Why you should only burn bridges with underachievers, people with short memories or in a world that’s flat.

~The only bad thing about burning your bridges behind you is that the world is round~

This quote has recently given me resolve during a challenging week filled with many surprising experiences, including one in which I was the target of a malicious public display of unethical, non-factual and unprofessional libel fueled by misplaced anger from someone I’ve never met, worked with or even heard of… all with the intent to harm my career and personal reputation.

For those who know me, if there’s one thing you don’t screw with of mine, it’s my career.

Yet, as a result of the events of last week, I learned hard lesson learned about how cheaply people will sell their souls for a few page views, regardless of whose reputation or business may pay the price.

I’ll be sharing more about that specific experience and resulting take aways in the coming weeks when my internal temperature has reached a normal level and my words won’t be involuntarily laced with anger and sarcasm as they most assuredly are in this post.

In the mean time, I thought it interesting to comment on how at times in each of our lives, quotes ring so true… a few mere words in a mildly inspirational, witty or simply funny quote, can light a fire in the belly of someone in a negative situation and inspire them into progress.

Words inspire me into action. They fuel my competitive drive.

And the right mix of well-timed characters can provide someone like me with a resolve capable bringing my performance and focus to the next level in any arena of my life.

But lately, even before last week, I’ve been in a dip. I typically experience these dips after a time of unexpected success or an obstacle I can’t seem to overcome. This time, it was both.

And usually, I have a mid-dip routine.

I read a few Seth Godin books. I dive into other sources of inspiration. I write. I take some time to think about nothing. I take a little more time to reflect on that nothing. I read. I learn. I pray. I repeat.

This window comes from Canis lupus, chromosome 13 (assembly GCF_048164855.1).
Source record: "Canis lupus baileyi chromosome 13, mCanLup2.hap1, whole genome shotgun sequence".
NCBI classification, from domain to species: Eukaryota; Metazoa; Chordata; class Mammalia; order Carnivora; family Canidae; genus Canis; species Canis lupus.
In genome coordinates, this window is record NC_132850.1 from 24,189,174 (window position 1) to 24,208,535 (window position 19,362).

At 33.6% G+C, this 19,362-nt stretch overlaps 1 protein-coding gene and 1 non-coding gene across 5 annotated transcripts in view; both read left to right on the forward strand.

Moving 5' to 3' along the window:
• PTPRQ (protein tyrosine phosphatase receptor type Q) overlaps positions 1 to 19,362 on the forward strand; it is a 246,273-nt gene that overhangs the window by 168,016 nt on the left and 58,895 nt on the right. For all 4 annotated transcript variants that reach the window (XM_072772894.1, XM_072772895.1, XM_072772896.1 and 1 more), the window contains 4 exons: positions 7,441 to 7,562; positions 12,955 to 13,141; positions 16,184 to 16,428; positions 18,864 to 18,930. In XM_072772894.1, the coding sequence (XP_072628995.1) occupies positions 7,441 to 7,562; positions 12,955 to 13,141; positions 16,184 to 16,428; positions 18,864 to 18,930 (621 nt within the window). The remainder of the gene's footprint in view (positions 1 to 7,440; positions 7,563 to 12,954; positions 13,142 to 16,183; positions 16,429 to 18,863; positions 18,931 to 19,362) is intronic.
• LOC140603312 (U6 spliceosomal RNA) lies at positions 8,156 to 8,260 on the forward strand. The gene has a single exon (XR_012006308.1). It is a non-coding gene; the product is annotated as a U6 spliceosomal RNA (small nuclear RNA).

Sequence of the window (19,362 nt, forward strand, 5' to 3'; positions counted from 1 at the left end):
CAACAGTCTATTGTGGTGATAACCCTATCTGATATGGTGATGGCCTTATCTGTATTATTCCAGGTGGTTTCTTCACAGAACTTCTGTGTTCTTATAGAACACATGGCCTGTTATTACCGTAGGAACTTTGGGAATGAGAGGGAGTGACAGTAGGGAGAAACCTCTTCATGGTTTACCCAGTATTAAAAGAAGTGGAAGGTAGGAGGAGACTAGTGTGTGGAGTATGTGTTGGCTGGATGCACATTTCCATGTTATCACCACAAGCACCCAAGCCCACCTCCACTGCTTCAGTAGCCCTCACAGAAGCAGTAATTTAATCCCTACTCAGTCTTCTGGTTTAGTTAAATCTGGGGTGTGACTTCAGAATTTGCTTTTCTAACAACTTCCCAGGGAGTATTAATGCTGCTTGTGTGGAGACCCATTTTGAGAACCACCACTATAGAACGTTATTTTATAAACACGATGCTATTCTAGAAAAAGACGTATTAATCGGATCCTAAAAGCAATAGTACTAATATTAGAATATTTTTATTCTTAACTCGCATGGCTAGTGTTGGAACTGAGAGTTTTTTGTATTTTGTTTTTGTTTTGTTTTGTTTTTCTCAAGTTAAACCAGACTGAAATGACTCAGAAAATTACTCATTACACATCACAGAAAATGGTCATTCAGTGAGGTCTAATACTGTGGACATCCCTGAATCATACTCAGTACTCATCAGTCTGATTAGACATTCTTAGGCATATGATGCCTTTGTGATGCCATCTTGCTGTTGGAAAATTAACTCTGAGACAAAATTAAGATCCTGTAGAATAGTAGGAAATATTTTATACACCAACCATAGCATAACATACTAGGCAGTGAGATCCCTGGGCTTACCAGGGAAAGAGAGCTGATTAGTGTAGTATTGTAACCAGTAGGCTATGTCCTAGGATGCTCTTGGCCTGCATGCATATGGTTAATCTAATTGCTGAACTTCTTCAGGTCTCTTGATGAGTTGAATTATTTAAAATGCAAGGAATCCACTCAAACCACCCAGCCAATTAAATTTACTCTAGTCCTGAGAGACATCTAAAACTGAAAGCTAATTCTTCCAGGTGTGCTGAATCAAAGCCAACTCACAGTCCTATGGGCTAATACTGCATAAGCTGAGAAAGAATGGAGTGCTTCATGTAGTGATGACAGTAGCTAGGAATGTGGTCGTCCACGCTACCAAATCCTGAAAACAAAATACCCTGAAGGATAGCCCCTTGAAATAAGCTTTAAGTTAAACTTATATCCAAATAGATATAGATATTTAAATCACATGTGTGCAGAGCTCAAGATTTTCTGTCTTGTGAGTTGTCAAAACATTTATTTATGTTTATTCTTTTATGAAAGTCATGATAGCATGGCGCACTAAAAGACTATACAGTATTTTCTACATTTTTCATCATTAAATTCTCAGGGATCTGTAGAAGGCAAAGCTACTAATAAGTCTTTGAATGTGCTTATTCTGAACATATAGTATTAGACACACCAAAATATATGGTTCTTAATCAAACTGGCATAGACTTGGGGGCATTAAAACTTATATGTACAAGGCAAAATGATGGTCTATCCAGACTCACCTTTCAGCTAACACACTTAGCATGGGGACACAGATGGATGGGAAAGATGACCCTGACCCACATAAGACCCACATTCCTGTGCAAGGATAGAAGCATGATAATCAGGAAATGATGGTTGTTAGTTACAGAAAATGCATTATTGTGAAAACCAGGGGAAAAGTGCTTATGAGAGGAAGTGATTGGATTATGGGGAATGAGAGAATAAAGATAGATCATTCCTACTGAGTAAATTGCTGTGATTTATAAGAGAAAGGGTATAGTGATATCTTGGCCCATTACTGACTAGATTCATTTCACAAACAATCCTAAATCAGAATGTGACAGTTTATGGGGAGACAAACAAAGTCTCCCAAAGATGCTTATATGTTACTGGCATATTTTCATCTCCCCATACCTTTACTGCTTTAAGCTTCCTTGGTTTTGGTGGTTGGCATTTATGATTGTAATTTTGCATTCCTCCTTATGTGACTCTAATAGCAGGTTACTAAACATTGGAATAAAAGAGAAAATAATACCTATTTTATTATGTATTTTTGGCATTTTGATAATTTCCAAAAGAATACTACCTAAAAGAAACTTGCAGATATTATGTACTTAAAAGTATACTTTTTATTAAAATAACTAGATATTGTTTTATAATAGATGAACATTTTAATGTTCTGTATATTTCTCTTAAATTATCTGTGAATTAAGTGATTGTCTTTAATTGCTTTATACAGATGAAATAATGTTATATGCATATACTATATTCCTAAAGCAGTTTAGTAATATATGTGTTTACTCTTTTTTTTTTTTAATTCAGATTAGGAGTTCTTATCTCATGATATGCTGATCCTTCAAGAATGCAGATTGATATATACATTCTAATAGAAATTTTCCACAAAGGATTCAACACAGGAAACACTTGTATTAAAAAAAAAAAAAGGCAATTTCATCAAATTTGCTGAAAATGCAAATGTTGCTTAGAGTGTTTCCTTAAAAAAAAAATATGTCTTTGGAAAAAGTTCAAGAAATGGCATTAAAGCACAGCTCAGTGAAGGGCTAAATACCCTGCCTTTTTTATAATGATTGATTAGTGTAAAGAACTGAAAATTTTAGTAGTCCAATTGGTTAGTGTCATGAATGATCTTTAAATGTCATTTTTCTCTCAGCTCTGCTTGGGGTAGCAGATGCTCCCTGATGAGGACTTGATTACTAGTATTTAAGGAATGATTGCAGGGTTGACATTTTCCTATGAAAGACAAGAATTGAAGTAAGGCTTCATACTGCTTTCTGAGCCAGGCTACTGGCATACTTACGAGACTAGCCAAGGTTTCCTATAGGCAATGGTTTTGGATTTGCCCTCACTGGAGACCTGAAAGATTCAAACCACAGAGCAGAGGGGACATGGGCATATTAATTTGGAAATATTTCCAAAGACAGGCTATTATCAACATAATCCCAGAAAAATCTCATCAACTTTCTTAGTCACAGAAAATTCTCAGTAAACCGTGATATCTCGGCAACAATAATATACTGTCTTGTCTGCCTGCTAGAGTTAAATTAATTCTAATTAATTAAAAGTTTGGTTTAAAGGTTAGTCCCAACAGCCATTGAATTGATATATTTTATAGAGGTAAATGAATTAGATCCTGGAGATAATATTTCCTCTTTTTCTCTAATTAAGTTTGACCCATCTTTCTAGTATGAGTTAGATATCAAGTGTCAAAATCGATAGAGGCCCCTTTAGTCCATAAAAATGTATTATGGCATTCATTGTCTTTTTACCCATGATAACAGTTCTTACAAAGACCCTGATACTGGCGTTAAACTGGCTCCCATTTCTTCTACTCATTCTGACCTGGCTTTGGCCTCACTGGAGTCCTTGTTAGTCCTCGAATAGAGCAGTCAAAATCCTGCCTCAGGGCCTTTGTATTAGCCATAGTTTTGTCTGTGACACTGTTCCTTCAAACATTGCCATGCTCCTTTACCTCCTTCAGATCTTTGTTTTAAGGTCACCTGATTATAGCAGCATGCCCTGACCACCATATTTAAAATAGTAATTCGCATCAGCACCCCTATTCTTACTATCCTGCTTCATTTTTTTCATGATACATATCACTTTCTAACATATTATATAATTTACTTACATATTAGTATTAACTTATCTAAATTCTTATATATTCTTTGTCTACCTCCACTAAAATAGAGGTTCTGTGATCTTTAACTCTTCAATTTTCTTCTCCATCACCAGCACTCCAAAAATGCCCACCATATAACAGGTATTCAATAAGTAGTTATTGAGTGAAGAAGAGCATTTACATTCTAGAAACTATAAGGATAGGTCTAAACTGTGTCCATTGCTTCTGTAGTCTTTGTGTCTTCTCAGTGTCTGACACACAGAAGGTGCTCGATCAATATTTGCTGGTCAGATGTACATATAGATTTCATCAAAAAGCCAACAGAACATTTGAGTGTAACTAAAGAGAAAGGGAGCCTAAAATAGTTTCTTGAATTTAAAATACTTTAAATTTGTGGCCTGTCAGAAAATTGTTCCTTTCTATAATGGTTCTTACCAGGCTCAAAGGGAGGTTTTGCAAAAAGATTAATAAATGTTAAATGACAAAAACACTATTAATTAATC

This time, though, this unexpected blow hit me just as I was beginning to “press in” to the dip – that window of time when I lean in… work my behind off, and usually find myself coming out of it.

But, instead, after last week’s events… I’m still in the thick of it, and now doing my best to find my way out.

One thing I knew growing up as an athlete was that I had a God-given gift – to no credit of my own, but simply because I was blessed with it – to perform extremely well under pressure.

I was the one who hit the big shots in front of large crowds as a young teenager, who spelled words I today would embarrass myself at attempting in front of a national spelling bee audience. 

I had been blessed with skills, a fierce competitive fire and an ability to rise to the occassion. Today, I feel equally blessed as those same as those abilities have transitioned into my career.

And over the years, my competitors, many for whom I have a deep respect, have kept that fire in my belly alive and well, while inspiring me to become better every day. I thank them for that.

Yet, any time someone went out of his or her way to compete by intentionally causing my teammates, colleagues or me harm – whether verbally or physically, and whether from a rival point guard, a long list of my company’s industry competitors, or a random individual with the intent to harm my career – my ability to perform under pressure is what I’ve always resorted to as my best defense in times like these.

Unethical actions such as those that cause harm intentionally versus competing with integrity have lately inspired my resolve, fanned the fire that will fuel my performance-based response, all while signaling the beginning of my departure from the dip. 

At the end of the day, individuals who choose to harm others instead of competing with integrity are likely those so narcissistic that they tend to completely underestimate their targets.

And what is rarely recognized before it’s too late is shared in the quote at the top of this post – the problem with burning bridges behind you in any industry or business, especially when picking a feisty competitor like me as a target…

…Is that the world is round. My potential is high. And my memory is forever.

Until next time,

SKE

 

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